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esterday didn’t go as planned.

The books I needed as a gift for Marcel’s friend weren’t at our usual bookstore. And once I’d finally tracked down the two volumes I needed, I was making plans to drive all the way across Albuquerque in the other direction. Before I could get out the door to pick them up, though, Roy called from the school office.

“I threw up,” he said. “Can you come and get me, or is this a bad time?”

So with Roy in tow (let’s just describe the state of his health as ‘in question’ and leave it at that), I drove to the second bookstore to pick up the birthday books.

Independent bookstore Alamosa Books is something of a drive from our house. For this reason, we’ve only been inside a couple of times and I’m embarrassed to admit it because there is such love on the shelves and along the walls. Lively attention is paid not only to the selection of titles but to the creation and cultivation of reading nooks and modest meeting areas. Roy took pictures while we walked around together, looking at posters and signed editions and stuffed animals.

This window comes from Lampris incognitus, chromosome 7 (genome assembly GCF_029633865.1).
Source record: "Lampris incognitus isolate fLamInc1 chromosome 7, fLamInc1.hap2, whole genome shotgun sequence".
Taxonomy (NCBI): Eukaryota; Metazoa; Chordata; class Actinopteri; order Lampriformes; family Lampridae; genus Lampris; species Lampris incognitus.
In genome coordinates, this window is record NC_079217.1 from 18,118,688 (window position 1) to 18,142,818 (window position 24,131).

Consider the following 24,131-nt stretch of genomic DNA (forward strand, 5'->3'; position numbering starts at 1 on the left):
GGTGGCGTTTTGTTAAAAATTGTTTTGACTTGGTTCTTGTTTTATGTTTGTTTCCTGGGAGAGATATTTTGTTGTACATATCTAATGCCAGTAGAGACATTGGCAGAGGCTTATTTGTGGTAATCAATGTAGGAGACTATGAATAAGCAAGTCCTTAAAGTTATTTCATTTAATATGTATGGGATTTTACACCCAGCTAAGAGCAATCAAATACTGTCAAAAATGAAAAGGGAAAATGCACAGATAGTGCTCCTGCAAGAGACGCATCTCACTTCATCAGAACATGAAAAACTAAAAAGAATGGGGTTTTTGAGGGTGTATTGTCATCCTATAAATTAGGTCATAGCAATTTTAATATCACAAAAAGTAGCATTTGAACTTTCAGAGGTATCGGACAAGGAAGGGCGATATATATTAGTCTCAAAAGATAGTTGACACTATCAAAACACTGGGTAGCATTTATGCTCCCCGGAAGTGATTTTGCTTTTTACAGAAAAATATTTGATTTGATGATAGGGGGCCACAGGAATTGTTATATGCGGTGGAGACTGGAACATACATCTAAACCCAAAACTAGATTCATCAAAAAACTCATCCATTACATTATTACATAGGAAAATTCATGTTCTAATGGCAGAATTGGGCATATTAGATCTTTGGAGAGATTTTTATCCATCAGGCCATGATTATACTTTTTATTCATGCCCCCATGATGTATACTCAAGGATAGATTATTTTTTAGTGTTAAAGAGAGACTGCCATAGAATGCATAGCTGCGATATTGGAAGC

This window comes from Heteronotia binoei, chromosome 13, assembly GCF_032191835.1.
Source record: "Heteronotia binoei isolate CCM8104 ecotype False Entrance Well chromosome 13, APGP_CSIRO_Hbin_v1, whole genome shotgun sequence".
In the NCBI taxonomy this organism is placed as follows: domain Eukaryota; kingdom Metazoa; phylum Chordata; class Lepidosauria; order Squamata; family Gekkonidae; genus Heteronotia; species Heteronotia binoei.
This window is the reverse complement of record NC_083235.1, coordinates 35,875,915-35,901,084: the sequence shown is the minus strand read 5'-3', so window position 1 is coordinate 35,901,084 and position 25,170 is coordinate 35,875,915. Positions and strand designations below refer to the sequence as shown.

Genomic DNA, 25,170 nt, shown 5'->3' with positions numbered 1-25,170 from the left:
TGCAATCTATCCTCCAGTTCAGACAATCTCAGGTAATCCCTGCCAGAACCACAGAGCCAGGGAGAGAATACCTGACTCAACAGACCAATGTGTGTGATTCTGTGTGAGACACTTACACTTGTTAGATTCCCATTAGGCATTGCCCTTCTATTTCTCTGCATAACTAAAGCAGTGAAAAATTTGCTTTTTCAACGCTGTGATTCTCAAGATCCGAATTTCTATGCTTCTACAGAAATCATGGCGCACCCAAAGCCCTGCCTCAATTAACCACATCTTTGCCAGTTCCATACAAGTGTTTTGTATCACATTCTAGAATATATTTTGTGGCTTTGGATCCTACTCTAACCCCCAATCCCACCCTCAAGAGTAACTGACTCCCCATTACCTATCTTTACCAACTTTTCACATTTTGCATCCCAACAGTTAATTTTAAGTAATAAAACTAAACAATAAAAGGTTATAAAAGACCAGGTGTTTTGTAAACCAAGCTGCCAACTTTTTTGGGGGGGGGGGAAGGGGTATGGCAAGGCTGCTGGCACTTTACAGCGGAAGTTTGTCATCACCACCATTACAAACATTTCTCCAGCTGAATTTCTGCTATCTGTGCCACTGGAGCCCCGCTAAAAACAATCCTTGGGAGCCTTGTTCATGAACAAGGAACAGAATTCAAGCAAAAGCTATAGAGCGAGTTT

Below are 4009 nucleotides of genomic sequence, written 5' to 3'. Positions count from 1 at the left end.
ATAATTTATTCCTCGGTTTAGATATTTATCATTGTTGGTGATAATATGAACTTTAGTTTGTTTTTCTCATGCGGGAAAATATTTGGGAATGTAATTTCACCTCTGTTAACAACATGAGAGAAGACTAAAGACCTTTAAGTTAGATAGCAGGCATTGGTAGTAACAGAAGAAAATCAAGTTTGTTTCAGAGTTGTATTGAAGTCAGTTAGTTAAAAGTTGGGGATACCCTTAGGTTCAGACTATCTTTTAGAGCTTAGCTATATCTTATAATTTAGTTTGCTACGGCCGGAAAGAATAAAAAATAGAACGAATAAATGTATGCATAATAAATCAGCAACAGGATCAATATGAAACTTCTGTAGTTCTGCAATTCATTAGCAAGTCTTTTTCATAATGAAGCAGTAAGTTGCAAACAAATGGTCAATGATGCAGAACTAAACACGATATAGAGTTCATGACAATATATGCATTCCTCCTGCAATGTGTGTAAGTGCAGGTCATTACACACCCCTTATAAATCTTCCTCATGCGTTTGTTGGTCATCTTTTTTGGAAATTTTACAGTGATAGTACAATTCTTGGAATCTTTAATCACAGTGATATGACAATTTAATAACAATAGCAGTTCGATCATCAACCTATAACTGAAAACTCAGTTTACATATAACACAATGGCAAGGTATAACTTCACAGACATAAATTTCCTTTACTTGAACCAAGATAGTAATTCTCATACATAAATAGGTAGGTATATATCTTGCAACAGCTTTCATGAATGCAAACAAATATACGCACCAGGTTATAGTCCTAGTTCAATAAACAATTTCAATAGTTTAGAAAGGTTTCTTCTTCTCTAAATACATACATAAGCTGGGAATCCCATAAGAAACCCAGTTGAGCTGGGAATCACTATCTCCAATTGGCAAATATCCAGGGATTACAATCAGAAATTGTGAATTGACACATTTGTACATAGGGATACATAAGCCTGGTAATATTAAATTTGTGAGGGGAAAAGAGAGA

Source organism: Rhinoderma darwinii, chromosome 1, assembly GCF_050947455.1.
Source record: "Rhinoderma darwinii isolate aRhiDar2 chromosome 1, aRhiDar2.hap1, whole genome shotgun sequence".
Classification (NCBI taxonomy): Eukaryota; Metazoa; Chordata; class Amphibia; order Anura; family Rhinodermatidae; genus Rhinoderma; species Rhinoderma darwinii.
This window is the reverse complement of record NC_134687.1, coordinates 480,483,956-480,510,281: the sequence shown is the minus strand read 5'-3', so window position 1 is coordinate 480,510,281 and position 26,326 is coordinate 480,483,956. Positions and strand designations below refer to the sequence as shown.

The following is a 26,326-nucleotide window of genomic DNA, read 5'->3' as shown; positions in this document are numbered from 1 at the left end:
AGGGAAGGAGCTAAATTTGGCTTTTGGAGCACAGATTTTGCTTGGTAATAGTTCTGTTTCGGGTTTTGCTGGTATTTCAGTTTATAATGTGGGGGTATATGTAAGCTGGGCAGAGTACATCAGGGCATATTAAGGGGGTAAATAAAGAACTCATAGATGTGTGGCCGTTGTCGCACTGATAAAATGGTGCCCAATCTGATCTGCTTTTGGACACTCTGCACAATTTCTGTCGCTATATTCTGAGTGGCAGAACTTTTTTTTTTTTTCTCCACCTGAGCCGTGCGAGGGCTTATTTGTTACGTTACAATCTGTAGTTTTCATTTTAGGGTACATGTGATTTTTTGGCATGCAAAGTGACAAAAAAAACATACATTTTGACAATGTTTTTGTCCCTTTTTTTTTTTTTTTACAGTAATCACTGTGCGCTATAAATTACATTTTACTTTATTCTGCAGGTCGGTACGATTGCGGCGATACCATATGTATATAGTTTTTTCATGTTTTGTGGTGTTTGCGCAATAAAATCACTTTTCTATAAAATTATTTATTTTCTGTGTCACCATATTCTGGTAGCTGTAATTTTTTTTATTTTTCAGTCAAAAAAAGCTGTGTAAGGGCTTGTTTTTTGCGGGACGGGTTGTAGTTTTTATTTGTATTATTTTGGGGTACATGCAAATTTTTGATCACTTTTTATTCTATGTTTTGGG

Why hadn’t I been back for so long? Proximity seems like such a banal excuse. More magical and loads more literary: the possibility that I have fallen under an evil witch’s spell upon exiting the store on past visits, the specifics of which involve my forgetting its existence entirely.

(Peaches has been studying fairy tales in her reading group and she tells me that the number three has all sorts of supernatural properties. Maybe this third visit will break the spell.)

While Roy and I wandered together, I forgot all about my suspicions regarding his illness, the drive we’d made to get there, and the pickups and evening errands still to be completed once we returned home. It was warm and welcoming in the store and I now suspect that Alamosa Books has a magic all its own.